Nielsen put out a study this week showing increasing timeshare for social networks growing 43% to 22.7% of time spent on the web. Two recent reports shed some light on what women are doing online. Here's a quick roundup of the findings:
Yahoo partnered with research firm Added Value to survey 3,000 women in the U.S. Last week it released the results of the study, called "Women Connectonomics," which examines how and why women are using various websites. According to the study:
- The most important needs for women revolve around personal growth, as well as their interdependencies on others in their social circle.
- 44% of women say they get information about products and brands on women's lifestyle sites.
- Women's lifestyle and special-interest sites fulfill the most needs for women. They also offer anonymity -- unlike Facebook and Twitter -- which can result in deep emotional connections for women. The study says women felt these sites offer users access to like-minded women and solutions to problems without the risk of being judged by people they know.
- Women are most receptive to marketing messages on lifestyle, specialty and review sites. The study says these channels deliver three times the impact on purchase decisions in comparison to the other online sites observed.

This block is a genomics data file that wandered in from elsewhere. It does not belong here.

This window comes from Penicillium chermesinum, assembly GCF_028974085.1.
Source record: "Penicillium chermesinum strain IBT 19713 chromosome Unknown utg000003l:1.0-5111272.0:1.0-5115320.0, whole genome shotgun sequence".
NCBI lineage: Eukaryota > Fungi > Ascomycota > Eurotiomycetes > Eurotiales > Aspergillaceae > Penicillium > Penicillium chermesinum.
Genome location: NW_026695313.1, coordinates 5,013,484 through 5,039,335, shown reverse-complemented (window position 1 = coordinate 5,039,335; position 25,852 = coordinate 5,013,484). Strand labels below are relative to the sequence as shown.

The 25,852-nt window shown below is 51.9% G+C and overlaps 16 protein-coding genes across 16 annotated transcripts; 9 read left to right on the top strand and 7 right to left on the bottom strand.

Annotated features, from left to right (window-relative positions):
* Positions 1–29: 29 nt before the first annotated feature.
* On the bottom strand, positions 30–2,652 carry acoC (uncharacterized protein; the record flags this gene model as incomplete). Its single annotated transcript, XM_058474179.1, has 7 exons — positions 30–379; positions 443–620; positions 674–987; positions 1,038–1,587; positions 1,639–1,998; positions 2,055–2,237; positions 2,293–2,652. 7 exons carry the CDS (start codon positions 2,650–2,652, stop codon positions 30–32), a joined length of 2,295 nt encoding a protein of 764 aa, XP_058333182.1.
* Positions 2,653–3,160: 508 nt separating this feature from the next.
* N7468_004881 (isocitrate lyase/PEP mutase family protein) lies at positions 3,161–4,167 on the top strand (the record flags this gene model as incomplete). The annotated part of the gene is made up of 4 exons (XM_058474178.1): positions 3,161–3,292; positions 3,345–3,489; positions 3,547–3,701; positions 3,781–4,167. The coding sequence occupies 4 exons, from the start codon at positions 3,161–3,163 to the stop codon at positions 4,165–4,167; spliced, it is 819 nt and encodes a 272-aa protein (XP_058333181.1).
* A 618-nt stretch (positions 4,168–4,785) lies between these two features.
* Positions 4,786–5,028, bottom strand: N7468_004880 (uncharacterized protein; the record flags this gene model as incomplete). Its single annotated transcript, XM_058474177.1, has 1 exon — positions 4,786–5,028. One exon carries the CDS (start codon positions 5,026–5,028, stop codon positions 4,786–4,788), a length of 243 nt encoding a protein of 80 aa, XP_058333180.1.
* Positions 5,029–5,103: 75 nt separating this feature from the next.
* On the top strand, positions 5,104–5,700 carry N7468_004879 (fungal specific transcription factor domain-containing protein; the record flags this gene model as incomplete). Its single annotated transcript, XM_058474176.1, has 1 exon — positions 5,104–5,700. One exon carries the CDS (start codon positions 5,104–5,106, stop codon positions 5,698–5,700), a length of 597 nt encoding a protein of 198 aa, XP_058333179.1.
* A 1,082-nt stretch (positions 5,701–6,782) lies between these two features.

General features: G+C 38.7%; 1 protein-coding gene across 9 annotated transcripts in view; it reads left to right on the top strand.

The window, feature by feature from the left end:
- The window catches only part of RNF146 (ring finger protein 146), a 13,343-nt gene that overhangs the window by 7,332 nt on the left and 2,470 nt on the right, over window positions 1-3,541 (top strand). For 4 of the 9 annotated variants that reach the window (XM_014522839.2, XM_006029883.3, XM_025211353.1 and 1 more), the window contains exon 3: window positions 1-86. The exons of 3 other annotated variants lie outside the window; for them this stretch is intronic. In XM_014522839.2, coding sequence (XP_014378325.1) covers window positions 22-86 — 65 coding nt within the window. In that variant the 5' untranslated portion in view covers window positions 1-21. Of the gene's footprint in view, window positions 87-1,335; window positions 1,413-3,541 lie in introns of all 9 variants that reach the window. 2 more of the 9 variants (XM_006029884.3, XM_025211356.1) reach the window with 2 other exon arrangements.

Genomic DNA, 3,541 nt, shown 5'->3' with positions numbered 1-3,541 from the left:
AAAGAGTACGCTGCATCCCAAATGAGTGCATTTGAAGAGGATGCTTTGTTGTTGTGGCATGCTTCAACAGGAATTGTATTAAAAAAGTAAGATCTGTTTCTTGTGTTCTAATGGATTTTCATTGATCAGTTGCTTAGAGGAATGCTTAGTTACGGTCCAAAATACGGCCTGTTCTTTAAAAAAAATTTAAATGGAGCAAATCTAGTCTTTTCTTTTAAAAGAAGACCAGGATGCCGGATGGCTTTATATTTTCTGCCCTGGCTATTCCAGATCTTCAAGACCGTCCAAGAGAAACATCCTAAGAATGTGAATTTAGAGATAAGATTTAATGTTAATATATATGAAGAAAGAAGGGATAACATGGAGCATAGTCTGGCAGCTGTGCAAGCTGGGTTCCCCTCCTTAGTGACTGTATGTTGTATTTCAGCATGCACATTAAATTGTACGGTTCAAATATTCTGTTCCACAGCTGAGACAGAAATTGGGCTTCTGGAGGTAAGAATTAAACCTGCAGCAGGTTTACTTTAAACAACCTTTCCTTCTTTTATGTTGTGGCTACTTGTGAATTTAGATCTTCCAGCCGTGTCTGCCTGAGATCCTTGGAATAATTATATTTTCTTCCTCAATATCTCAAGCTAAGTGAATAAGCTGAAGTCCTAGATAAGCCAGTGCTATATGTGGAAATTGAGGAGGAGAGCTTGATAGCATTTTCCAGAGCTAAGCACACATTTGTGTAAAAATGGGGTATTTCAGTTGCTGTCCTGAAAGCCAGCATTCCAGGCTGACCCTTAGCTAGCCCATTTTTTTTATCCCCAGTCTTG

ComScore also recently released a report, albeit with a more global focus, called "Women on the Web, How Women are Shaping the Internet." Among the key findings on social networking:
- Social-networking sites reach a higher percentage of women than men globally, with 75.8% of women online visiting a social-networking site in May 2010 vs. 69.7% of men.
- Globally, women account for 47.9% of total unique visitors to the social-networking category, but they consume 57% of pages and account for nearly 57% of total minutes spent on these sites.
- Women spend more time on social-networking sites than men on a global basis, with women averaging five-and-a-half hours per month compared to men's four hours.
- In the U.S., women buy online more than men, with 12.5% of female internet users making an online purchase in February 2010, compared to 9.3% of men.
For more women, see Ad Age's White paper "The reality of the Working Woman"